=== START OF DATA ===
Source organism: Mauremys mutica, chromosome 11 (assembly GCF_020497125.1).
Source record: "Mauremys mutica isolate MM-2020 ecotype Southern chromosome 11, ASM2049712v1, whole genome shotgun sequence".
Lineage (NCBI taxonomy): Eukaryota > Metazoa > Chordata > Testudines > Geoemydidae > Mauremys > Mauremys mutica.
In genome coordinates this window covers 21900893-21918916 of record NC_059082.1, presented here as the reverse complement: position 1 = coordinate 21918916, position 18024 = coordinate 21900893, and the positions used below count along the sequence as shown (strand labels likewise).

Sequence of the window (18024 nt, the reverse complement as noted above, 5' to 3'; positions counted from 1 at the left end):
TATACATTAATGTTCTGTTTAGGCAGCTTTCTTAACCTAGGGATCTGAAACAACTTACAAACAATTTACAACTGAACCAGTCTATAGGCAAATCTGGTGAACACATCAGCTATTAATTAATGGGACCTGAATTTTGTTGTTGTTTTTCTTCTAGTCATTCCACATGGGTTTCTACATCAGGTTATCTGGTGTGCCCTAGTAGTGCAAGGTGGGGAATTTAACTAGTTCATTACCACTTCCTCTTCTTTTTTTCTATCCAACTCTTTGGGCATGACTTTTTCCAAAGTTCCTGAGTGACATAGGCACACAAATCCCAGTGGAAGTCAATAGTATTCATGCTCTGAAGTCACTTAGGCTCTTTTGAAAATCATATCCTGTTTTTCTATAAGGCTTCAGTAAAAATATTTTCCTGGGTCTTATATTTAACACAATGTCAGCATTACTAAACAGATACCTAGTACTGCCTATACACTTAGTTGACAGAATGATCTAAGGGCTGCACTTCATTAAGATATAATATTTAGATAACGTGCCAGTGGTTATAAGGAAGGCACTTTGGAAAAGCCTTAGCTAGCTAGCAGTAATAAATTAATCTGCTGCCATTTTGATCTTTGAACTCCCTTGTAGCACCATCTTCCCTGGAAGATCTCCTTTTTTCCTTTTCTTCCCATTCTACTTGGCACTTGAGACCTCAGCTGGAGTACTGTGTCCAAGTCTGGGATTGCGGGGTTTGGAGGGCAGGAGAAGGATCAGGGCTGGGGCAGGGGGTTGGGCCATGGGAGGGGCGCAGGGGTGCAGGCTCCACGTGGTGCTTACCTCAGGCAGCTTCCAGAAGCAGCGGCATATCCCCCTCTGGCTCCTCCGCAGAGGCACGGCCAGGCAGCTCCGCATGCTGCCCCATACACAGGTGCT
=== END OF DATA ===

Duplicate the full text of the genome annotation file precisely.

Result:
Source organism: Mauremys mutica, chromosome 11 (assembly GCF_020497125.1).
Source record: "Mauremys mutica isolate MM-2020 ecotype Southern chromosome 11, ASM2049712v1, whole genome shotgun sequence".
Lineage (NCBI taxonomy): Eukaryota > Metazoa > Chordata > Testudines > Geoemydidae > Mauremys > Mauremys mutica.
In genome coordinates this window covers 21900893-21918916 of record NC_059082.1, presented here as the reverse complement: position 1 = coordinate 21918916, position 18024 = coordinate 21900893, and the positions used below count along the sequence as shown (strand labels likewise).

Sequence of the window (18024 nt, the reverse complement as noted above, 5' to 3'; positions counted from 1 at the left end):
TATACATTAATGTTCTGTTTAGGCAGCTTTCTTAACCTAGGGATCTGAAACAACTTACAAACAATTTACAACTGAACCAGTCTATAGGCAAATCTGGTGAACACATCAGCTATTAATTAATGGGACCTGAATTTTGTTGTTGTTTTTCTTCTAGTCATTCCACATGGGTTTCTACATCAGGTTATCTGGTGTGCCCTAGTAGTGCAAGGTGGGGAATTTAACTAGTTCATTACCACTTCCTCTTCTTTTTTTCTATCCAACTCTTTGGGCATGACTTTTTCCAAAGTTCCTGAGTGACATAGGCACACAAATCCCAGTGGAAGTCAATAGTATTCATGCTCTGAAGTCACTTAGGCTCTTTTGAAAATCATATCCTGTTTTTCTATAAGGCTTCAGTAAAAATATTTTCCTGGGTCTTATATTTAACACAATGTCAGCATTACTAAACAGATACCTAGTACTGCCTATACACTTAGTTGACAGAATGATCTAAGGGCTGCACTTCATTAAGATATAATATTTAGATAACGTGCCAGTGGTTATAAGGAAGGCACTTTGGAAAAGCCTTAGCTAGCTAGCAGTAATAAATTAATCTGCTGCCATTTTGATCTTTGAACTCCCTTGTAGCACCATCTTCCCTGGAAGATCTCCTTTTTTCCTTTTCTTCCCATTCTACTTGGCACTTGAGACCTCAGCTGGAGTACTGTGTCCAAGTCTGGGATTGCGGGGTTTGGAGGGCAGGAGAAGGATCAGGGCTGGGGCAGGGGGTTGGGCCATGGGAGGGGCGCAGGGGTGCAGGCTCCACGTGGTGCTTACCTCAGGCAGCTTCCAGAAGCAGCGGCATATCCCCCTCTGGCTCCTCCGCAGAGGCACGGCCAGGCAGCTCCGCATGCTGCCCCATACACAGGTGCT